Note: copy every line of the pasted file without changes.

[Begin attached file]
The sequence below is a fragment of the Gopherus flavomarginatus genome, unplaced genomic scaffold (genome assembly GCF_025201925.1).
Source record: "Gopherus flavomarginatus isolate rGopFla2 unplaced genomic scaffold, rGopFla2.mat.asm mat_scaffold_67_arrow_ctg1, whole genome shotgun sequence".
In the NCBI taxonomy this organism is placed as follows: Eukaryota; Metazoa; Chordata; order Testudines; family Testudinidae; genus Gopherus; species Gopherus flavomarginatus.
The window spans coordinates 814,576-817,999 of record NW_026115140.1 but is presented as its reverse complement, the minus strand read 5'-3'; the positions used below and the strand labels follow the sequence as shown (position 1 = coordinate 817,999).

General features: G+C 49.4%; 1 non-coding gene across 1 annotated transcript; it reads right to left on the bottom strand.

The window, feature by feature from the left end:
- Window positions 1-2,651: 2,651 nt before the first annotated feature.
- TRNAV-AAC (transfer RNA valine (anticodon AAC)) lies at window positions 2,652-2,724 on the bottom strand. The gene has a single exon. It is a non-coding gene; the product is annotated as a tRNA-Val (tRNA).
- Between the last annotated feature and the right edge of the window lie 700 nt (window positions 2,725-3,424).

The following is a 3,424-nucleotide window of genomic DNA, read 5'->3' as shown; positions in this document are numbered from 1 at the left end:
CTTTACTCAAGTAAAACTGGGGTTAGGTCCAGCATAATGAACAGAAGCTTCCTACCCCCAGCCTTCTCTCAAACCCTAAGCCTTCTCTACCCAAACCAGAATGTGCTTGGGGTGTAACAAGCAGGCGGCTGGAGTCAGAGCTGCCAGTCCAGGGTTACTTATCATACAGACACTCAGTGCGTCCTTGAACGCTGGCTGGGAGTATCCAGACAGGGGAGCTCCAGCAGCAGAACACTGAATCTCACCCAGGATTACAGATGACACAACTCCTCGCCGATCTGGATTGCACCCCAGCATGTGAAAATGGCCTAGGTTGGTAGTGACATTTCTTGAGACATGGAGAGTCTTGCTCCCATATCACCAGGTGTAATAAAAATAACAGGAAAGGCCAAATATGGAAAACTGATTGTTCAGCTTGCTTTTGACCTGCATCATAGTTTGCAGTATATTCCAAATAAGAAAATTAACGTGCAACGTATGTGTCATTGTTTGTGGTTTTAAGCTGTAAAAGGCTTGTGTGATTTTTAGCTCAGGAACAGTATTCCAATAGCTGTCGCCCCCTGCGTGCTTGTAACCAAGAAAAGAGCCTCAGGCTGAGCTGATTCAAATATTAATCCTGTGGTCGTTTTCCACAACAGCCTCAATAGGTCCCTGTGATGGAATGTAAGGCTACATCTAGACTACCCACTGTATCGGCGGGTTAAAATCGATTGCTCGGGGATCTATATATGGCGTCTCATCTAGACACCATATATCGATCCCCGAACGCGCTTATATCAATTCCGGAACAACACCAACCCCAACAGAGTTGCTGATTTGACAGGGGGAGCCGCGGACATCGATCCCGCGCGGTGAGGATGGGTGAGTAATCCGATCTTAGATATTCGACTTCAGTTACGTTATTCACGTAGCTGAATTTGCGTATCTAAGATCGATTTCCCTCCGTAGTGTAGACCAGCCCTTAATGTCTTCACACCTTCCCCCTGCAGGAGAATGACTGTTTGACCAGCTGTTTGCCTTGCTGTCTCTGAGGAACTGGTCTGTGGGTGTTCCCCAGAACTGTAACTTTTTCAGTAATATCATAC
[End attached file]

The sequence below is a fragment of the Gopherus flavomarginatus genome, unplaced genomic scaffold (genome assembly GCF_025201925.1).
Source record: "Gopherus flavomarginatus isolate rGopFla2 unplaced genomic scaffold, rGopFla2.mat.asm mat_scaffold_67_arrow_ctg1, whole genome shotgun sequence".
In the NCBI taxonomy this organism is placed as follows: Eukaryota; Metazoa; Chordata; order Testudines; family Testudinidae; genus Gopherus; species Gopherus flavomarginatus.
The window spans coordinates 814,576-817,999 of record NW_026115140.1 but is presented as its reverse complement, the minus strand read 5'-3'; the positions used below and the strand labels follow the sequence as shown (position 1 = coordinate 817,999).

General features: G+C 49.4%; 1 non-coding gene across 1 annotated transcript; it reads right to left on the bottom strand.

The window, feature by feature from the left end:
- Window positions 1-2,651: 2,651 nt before the first annotated feature.
- TRNAV-AAC (transfer RNA valine (anticodon AAC)) lies at window positions 2,652-2,724 on the bottom strand. The gene has a single exon. It is a non-coding gene; the product is annotated as a tRNA-Val (tRNA).
- Between the last annotated feature and the right edge of the window lie 700 nt (window positions 2,725-3,424).

The following is a 3,424-nucleotide window of genomic DNA, read 5'->3' as shown; positions in this document are numbered from 1 at the left end:
CTTTACTCAAGTAAAACTGGGGTTAGGTCCAGCATAATGAACAGAAGCTTCCTACCCCCAGCCTTCTCTCAAACCCTAAGCCTTCTCTACCCAAACCAGAATGTGCTTGGGGTGTAACAAGCAGGCGGCTGGAGTCAGAGCTGCCAGTCCAGGGTTACTTATCATACAGACACTCAGTGCGTCCTTGAACGCTGGCTGGGAGTATCCAGACAGGGGAGCTCCAGCAGCAGAACACTGAATCTCACCCAGGATTACAGATGACACAACTCCTCGCCGATCTGGATTGCACCCCAGCATGTGAAAATGGCCTAGGTTGGTAGTGACATTTCTTGAGACATGGAGAGTCTTGCTCCCATATCACCAGGTGTAATAAAAATAACAGGAAAGGCCAAATATGGAAAACTGATTGTTCAGCTTGCTTTTGACCTGCATCATAGTTTGCAGTATATTCCAAATAAGAAAATTAACGTGCAACGTATGTGTCATTGTTTGTGGTTTTAAGCTGTAAAAGGCTTGTGTGATTTTTAGCTCAGGAACAGTATTCCAATAGCTGTCGCCCCCTGCGTGCTTGTAACCAAGAAAAGAGCCTCAGGCTGAGCTGATTCAAATATTAATCCTGTGGTCGTTTTCCACAACAGCCTCAATAGGTCCCTGTGATGGAATGTAAGGCTACATCTAGACTACCCACTGTATCGGCGGGTTAAAATCGATTGCTCGGGGATCTATATATGGCGTCTCATCTAGACACCATATATCGATCCCCGAACGCGCTTATATCAATTCCGGAACAACACCAACCCCAACAGAGTTGCTGATTTGACAGGGGGAGCCGCGGACATCGATCCCGCGCGGTGAGGATGGGTGAGTAATCCGATCTTAGATATTCGACTTCAGTTACGTTATTCACGTAGCTGAATTTGCGTATCTAAGATCGATTTCCCTCCGTAGTGTAGACCAGCCCTTAATGTCTTCACACCTTCCCCCTGCAGGAGAATGACTGTTTGACCAGCTGTTTGCCTTGCTGTCTCTGAGGAACTGGTCTGTGGGTGTTCCCCAGAACTGTAACTTTTTCAGTAATATCATAC